UDEI Hosts Wind Energy Symposium

Press Release
Thursday, March 07, 2013
Cristina Archer: Photo credit UD

Experts explore future of wind energy research in two-day symposium at the University of Delaware Energy Institute (UDEI).

How would wind turbines in the ocean alter the wind flow? Is wind energy a practical solution for powering electrical grids?

Forward-looking questions such as those were addressed by experts in the field of wind energy at a recent symposium sponsored by the University of Delaware Energy Institute (UDEI). The two-day event, titled “The Importance of Meteorology to Wind Energy: Research Needs for the Next 10 Years,” convened researchers from academia, industry and government.

“We targeted trying to identify what the research needs are for the next decade,” said organizer Cristina Archer , associate professor of physical ocean science and engineering and geography in the College of Earth, Ocean, and Environment.

On the first day, presenters explained meteorological applications to inland and offshore wind energy generation, from forecasting wind power to computer modeling of the windy wakes that turbines create. Guest speakers included Luca Delle Monache of the National Center for Atmospheric Research, Mark Jacobson of Stanford University and Sang Lee of the National Renewable Energy Laboratory.

On the second day of the symposium, participants prioritized research needs that would help assist the offshore wind power industry in U.S. and global markets.

The most urgent need that the group identified was to have continuous, publicly available, meteorological observations offshore along the East Coast to better understand the marine environment there and validate model results. Refurbishing the existing — but damaged — meteorological tower at Cape Wind, near Nantucket Sound, was the unanimously recommended first step.

In addition, the researchers intend to address uncertainties in wind predictions, especially since wind forecasts are used for decision-making within electric utilities. Fulfilling these two needs, namely more offshore observations and better uncertainty characterization, would benefit at least three aspects of wind energy research: resource assessment, wind forecasting and reduction of turbine and wind farm wake losses.

The findings will be summarized in a report to help guide policy and funding agencies in the future.
 

Maritime Reporter June 2015 Digital Edition
FREE Maritime Reporter Subscription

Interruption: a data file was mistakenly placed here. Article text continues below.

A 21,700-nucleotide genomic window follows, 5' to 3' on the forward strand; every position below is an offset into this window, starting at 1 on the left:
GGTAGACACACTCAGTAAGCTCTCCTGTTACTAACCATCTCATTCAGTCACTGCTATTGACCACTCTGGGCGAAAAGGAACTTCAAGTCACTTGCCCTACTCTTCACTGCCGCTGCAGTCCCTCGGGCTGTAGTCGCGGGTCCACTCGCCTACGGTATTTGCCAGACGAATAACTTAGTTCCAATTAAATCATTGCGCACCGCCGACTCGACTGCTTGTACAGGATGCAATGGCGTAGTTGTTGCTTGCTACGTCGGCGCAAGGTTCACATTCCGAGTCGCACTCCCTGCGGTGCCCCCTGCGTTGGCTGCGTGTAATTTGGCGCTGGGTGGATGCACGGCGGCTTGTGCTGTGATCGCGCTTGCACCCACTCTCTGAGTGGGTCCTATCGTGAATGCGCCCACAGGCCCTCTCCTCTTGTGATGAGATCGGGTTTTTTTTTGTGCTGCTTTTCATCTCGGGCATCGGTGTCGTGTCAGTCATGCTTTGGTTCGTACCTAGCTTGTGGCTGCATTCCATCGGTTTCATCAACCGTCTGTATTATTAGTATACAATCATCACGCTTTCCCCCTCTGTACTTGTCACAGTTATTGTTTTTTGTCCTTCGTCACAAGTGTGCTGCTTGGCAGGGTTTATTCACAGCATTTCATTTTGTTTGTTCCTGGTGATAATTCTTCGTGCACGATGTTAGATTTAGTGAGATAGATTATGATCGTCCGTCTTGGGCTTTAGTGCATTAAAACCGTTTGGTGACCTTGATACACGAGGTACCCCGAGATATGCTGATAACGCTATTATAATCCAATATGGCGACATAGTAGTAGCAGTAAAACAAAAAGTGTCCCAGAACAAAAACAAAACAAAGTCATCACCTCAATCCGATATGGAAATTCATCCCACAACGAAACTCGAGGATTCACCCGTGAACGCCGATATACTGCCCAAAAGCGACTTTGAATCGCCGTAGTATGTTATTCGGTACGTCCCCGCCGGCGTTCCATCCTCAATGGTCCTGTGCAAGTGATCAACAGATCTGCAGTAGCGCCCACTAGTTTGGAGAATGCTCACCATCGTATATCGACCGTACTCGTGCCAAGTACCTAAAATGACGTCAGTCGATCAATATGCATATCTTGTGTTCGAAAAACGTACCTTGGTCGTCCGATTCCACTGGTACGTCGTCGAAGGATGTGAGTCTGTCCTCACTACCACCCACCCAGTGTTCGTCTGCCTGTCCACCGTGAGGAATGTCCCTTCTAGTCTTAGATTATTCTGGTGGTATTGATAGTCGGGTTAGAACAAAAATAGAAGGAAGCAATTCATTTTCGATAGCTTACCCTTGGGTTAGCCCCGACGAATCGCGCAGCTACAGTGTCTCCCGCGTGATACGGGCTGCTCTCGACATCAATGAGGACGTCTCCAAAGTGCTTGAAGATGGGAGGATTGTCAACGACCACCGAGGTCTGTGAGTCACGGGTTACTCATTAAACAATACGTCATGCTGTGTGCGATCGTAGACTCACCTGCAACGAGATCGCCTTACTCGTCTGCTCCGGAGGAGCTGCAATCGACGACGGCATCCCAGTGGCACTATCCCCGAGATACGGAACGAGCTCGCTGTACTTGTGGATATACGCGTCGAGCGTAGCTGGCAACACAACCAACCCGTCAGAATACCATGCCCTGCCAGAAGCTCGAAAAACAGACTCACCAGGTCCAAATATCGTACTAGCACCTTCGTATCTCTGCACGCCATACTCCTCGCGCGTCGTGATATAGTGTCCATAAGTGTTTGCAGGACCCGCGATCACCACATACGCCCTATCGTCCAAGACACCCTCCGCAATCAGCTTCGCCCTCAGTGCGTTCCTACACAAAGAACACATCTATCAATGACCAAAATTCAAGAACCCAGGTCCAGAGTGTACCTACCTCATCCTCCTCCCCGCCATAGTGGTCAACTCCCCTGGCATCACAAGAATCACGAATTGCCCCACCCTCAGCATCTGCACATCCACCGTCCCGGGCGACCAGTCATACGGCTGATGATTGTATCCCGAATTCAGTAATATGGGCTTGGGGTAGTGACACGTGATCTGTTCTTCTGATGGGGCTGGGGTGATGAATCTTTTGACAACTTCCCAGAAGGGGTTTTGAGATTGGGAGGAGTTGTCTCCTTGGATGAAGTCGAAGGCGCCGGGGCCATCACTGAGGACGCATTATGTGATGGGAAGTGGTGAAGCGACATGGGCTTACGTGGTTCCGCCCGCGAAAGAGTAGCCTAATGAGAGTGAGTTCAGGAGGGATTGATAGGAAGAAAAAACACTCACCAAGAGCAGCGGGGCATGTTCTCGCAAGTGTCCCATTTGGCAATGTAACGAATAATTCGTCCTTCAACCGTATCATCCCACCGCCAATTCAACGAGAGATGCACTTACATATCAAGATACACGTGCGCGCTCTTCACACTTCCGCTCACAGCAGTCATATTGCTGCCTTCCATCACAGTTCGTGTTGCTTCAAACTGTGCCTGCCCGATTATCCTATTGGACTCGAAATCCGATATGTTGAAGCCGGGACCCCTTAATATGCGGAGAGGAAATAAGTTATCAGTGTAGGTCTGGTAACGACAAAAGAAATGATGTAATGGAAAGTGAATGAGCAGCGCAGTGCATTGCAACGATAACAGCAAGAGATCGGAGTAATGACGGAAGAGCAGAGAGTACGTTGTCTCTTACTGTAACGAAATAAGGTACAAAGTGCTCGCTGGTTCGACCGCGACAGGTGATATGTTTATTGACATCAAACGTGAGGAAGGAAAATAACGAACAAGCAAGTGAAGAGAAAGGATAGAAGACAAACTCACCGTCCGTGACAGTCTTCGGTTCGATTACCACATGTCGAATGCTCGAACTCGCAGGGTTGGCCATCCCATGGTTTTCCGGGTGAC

Latest Maritime News    rss feeds

Technology

Indonesia Expects Total to Decide on Mahakam within days

French oil firm Total  will decide how much interest it will retain from 2018 in Indonesia's offshore Mahakam oil and gas block over the next two days, the

Research Vessel Heincke: Serving Science for 25 years

7 July 2015. A quarter of a century old, with over 900,000 kilometres (488,842 nautical miles) logged and still on the cutting edge of science and technology:

Water Conservation Measures at Panama Canal

The water levels at Gatun and Madden Lakes are currently well below the expected levels for this time of year. Based on a comprehensive analysis of historic data,

Offshore

Indonesia Expects Total to Decide on Mahakam within days

French oil firm Total  will decide how much interest it will retain from 2018 in Indonesia's offshore Mahakam oil and gas block over the next two days, the

Water Conservation Measures at Panama Canal

The water levels at Gatun and Madden Lakes are currently well below the expected levels for this time of year. Based on a comprehensive analysis of historic data,

First Subsea Wet Gas Compressor Installed

After several years of technology development, construction and testing the first subsea wet gas compressor in the world is now installed at the Gullfaks C platform in the North Sea.

Offshore Energy

Indonesia Expects Total to Decide on Mahakam within days

French oil firm Total  will decide how much interest it will retain from 2018 in Indonesia's offshore Mahakam oil and gas block over the next two days, the

First Subsea Wet Gas Compressor Installed

After several years of technology development, construction and testing the first subsea wet gas compressor in the world is now installed at the Gullfaks C platform in the North Sea.

Drydocks World Completes World’s Largest Turret

Drydocks World the leading provider of maritime and offshore services to the shipping, oil, gas and energy sectors marked a major milestone in successfully completing

 
 
Maritime Contracts Navigation Offshore Oil Pipelines Pod Propulsion Port Authority Salvage Ship Electronics Ship Simulators Winch
rss | archive | history | articles | privacy | contributors | top maritime news | about us | copyright | maritime magazines
maritime security news | shipbuilding news | maritime industry | shipping news | maritime reporting | workboats news | ship design | maritime business

Time taken: 0.1933 sec (5 req/sec)